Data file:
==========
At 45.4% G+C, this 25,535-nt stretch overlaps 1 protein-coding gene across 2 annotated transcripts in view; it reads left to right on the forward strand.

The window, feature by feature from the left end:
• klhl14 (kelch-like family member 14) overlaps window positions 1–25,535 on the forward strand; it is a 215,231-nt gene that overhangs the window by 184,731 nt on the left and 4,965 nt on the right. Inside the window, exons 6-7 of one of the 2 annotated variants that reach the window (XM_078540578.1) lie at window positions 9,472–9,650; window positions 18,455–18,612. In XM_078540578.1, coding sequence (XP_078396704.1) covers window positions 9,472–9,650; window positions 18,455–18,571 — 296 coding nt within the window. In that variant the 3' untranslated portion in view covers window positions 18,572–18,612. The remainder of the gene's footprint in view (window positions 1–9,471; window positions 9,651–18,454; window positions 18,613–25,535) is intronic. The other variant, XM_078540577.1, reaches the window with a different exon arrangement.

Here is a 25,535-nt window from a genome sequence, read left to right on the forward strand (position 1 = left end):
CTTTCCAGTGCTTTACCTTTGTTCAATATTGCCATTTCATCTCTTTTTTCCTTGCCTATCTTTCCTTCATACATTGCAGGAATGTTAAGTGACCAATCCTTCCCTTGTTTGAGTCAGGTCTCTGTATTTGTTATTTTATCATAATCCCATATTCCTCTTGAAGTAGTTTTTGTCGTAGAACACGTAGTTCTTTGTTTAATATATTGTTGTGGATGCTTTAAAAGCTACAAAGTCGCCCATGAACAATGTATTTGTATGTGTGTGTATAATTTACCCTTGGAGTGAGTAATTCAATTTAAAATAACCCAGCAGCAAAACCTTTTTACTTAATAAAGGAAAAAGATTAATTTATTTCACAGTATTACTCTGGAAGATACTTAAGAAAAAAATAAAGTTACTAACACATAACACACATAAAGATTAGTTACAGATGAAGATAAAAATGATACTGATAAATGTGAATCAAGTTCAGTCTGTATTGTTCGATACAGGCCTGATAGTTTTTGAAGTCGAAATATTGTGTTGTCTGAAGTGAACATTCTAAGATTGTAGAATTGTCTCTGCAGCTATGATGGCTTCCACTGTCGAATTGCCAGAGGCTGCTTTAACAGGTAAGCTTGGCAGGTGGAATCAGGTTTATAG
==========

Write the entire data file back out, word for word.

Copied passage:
At 45.4% G+C, this 25,535-nt stretch overlaps 1 protein-coding gene across 2 annotated transcripts in view; it reads left to right on the forward strand.

The window, feature by feature from the left end:
• klhl14 (kelch-like family member 14) overlaps window positions 1–25,535 on the forward strand; it is a 215,231-nt gene that overhangs the window by 184,731 nt on the left and 4,965 nt on the right. Inside the window, exons 6-7 of one of the 2 annotated variants that reach the window (XM_078540578.1) lie at window positions 9,472–9,650; window positions 18,455–18,612. In XM_078540578.1, coding sequence (XP_078396704.1) covers window positions 9,472–9,650; window positions 18,455–18,571 — 296 coding nt within the window. In that variant the 3' untranslated portion in view covers window positions 18,572–18,612. The remainder of the gene's footprint in view (window positions 1–9,471; window positions 9,651–18,454; window positions 18,613–25,535) is intronic. The other variant, XM_078540577.1, reaches the window with a different exon arrangement.

Here is a 25,535-nt window from a genome sequence, read left to right on the forward strand (position 1 = left end):
CTTTCCAGTGCTTTACCTTTGTTCAATATTGCCATTTCATCTCTTTTTTCCTTGCCTATCTTTCCTTCATACATTGCAGGAATGTTAAGTGACCAATCCTTCCCTTGTTTGAGTCAGGTCTCTGTATTTGTTATTTTATCATAATCCCATATTCCTCTTGAAGTAGTTTTTGTCGTAGAACACGTAGTTCTTTGTTTAATATATTGTTGTGGATGCTTTAAAAGCTACAAAGTCGCCCATGAACAATGTATTTGTATGTGTGTGTATAATTTACCCTTGGAGTGAGTAATTCAATTTAAAATAACCCAGCAGCAAAACCTTTTTACTTAATAAAGGAAAAAGATTAATTTATTTCACAGTATTACTCTGGAAGATACTTAAGAAAAAAATAAAGTTACTAACACATAACACACATAAAGATTAGTTACAGATGAAGATAAAAATGATACTGATAAATGTGAATCAAGTTCAGTCTGTATTGTTCGATACAGGCCTGATAGTTTTTGAAGTCGAAATATTGTGTTGTCTGAAGTGAACATTCTAAGATTGTAGAATTGTCTCTGCAGCTATGATGGCTTCCACTGTCGAATTGCCAGAGGCTGCTTTAACAGGTAAGCTTGGCAGGTGGAATCAGGTTTATAG